Black Mirror has changed tack. And officially lost its way.

This post contains spoilers. 

No show dangles dystopia in front of our eyes like Black Mirror.

Now in its fourth season, each episode of the Netflix Sci-fi/Thriller acts as a stand-alone mini-movie set in the future. It’s a future overrun by invasive gadgets and techno-paranoia which, the show suggests, is far nearer than we’d like to think.

However for all its thematic brilliance – its darkness and ominous foreshadowing – this most recent season lacked the one thing that made the others so very special.


LISTEN: We give a rundown of Black Mirror Season 3, just in case you need a refresher, on our pop culture podcast The Binge. Post continues after audio. 

Unlike fine wine, television shows don’t tend to get better with age.

Seven years on from Black Mirror’s original Season One release date in 2011, it seems Brooker is done with beating around the bush. Juiced of elusiveness, Season Four leaves little to the imagination.

Instead, Brooker gives us shock value: a filmography trait symptomatic of our modern thirst for action.

Episode 4, Metalhead, is without a doubt the weakest of the latest bunch. In a black-and-white post-apocalyptic desert ruled by evil mini-robots, one woman battles for survival after watching two friends’ heads turn to mush at the hand of aforementioned robots.

The episode has potential – the bleakness of this world and how it came to be is intriguing. But we never find out. Instead, the episode ends with our crestfallen protagonist cutting her own throat, and a ‘final reveal’ involving teddy bears that seems farcical at best.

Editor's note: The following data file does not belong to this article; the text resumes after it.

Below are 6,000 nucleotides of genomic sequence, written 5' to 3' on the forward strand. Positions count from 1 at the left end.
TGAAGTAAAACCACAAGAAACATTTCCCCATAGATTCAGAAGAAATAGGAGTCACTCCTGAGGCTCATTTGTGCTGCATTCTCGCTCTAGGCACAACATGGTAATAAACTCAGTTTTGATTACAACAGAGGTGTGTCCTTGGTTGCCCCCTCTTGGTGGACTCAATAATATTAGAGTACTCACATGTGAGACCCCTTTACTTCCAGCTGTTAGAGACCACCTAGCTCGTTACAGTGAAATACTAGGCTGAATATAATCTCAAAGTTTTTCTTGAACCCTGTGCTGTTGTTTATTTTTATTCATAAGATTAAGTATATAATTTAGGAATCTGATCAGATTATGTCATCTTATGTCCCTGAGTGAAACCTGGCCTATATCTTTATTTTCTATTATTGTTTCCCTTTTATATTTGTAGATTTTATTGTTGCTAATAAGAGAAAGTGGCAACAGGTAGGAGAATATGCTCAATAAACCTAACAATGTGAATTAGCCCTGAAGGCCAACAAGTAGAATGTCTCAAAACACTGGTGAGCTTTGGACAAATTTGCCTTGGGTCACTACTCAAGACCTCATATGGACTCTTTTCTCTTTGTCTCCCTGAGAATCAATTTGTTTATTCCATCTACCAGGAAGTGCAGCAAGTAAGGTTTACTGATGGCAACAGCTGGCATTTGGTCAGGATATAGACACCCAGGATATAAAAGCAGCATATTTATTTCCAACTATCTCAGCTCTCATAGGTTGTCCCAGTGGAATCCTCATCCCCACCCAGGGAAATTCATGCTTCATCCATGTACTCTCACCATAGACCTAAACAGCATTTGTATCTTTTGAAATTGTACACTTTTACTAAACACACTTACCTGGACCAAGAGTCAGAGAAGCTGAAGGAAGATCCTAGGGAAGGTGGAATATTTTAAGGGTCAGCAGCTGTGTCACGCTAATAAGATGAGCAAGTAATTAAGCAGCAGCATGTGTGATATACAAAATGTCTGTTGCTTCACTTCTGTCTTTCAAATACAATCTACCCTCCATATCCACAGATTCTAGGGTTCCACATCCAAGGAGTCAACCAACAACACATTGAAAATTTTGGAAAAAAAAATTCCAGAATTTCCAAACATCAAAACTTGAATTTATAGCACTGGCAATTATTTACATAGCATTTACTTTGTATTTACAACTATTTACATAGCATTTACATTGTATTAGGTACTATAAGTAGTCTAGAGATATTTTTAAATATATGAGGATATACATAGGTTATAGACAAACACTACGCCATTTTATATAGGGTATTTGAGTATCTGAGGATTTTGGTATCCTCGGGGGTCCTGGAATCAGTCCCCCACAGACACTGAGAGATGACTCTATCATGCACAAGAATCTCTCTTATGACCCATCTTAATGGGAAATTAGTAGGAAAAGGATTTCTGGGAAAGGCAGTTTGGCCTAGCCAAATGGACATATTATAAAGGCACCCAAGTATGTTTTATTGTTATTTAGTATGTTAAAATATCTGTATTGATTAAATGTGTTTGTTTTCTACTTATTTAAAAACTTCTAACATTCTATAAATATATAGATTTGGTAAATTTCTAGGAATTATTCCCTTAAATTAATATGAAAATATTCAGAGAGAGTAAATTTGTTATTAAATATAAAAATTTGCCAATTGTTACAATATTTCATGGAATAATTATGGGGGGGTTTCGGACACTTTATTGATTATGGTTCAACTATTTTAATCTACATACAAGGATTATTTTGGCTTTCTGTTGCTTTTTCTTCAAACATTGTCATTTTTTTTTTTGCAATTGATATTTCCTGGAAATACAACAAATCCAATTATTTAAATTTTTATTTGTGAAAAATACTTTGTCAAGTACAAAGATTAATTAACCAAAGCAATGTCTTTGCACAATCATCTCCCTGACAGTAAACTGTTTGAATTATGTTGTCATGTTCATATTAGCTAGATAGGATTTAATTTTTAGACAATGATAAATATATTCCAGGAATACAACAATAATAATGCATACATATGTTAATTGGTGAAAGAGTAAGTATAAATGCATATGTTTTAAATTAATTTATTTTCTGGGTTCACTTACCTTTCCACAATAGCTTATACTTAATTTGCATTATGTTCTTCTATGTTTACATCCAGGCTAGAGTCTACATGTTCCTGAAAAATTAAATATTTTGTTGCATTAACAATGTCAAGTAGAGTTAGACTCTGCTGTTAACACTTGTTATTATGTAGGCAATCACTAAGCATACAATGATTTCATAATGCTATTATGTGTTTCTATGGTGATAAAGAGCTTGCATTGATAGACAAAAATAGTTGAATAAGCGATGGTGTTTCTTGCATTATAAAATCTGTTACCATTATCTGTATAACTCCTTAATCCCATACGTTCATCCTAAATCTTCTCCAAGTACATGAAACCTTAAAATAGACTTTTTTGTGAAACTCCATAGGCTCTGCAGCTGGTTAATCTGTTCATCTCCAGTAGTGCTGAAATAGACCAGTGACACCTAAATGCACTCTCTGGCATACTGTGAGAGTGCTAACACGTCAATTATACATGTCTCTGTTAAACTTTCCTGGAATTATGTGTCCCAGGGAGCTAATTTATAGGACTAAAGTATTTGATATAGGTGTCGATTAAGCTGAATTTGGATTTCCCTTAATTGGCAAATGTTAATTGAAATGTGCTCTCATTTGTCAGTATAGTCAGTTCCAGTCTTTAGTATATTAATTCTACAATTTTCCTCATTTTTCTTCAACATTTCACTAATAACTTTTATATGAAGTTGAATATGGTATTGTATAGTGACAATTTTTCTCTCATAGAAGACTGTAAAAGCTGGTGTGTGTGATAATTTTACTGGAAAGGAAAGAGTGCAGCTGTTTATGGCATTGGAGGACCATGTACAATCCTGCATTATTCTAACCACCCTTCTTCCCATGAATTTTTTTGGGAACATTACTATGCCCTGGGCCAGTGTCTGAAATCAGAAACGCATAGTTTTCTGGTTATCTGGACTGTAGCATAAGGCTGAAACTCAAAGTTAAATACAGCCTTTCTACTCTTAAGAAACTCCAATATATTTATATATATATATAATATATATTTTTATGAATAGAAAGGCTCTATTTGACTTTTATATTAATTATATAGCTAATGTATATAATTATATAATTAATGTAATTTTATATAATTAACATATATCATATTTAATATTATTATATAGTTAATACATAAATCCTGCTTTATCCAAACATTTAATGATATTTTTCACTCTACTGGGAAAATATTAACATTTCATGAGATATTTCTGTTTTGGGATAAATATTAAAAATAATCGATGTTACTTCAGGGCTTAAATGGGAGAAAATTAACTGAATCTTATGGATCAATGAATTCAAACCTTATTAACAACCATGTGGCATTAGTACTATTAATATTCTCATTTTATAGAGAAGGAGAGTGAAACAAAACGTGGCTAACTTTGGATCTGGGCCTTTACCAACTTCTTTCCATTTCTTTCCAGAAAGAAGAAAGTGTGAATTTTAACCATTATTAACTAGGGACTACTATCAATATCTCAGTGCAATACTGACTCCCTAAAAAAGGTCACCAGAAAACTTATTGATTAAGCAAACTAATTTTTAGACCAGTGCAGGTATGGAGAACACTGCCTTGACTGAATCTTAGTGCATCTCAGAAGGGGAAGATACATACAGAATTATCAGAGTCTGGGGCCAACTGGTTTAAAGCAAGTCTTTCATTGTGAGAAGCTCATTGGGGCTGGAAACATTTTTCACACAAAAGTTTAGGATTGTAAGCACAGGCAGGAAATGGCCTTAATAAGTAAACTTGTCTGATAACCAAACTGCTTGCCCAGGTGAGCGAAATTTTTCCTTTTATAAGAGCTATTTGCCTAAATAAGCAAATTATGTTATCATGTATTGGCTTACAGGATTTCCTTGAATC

Speaking of farcical, the Season’s third episode, Crocodile, reeks of it.

A young woman meets up with an ex-boyfriend who wants to make amends with the family of a cyclist they hit and killed years earlier. She then kills the ex, afraid that his wanting to come clean about the manslaughter would doom her career.

While disposing of her ex’s body, she’s witness to another traffic accident outside her hotel room – an automated vehicle hitting a pedestrian. This seems unrelated to the story-line, until the tech aspect is revealed – a memory recalling device used to prove insurance cases, which seems almost an afterthought to a deeply disturbing plot.


Questions from the unrelated traffic accident bring up memories from both murders, and it’s at this point that the episode turns from being relatively uninteresting to ludicrous.

Our wealthy-young-mother protagonist murders in cold blood the insurance agent, her husband, and their infant son to cover her tracks, as all three could potentially identify her by using the memory technology.

The murders are graphic. It’s clearly a conscious directorial decision to include blood spatter and confronting violence.

Andrea Riseborough plays Wealthy-Environmental Activist-turned-triple-murderess Mia in 'Crocodile'. Image source: Netflix.

The Season's second episode, Arkangel, suffers a similar fate. A strong thematic premise playing on any parent's worst fear - losing their child - and an intrusive mind chip that tracks them is shattered during the episode's conclusion, when our teenage protagonist (Australian actress Brenna Harding) pins her helicopter mother to the ground, and pummels her face with an iPad.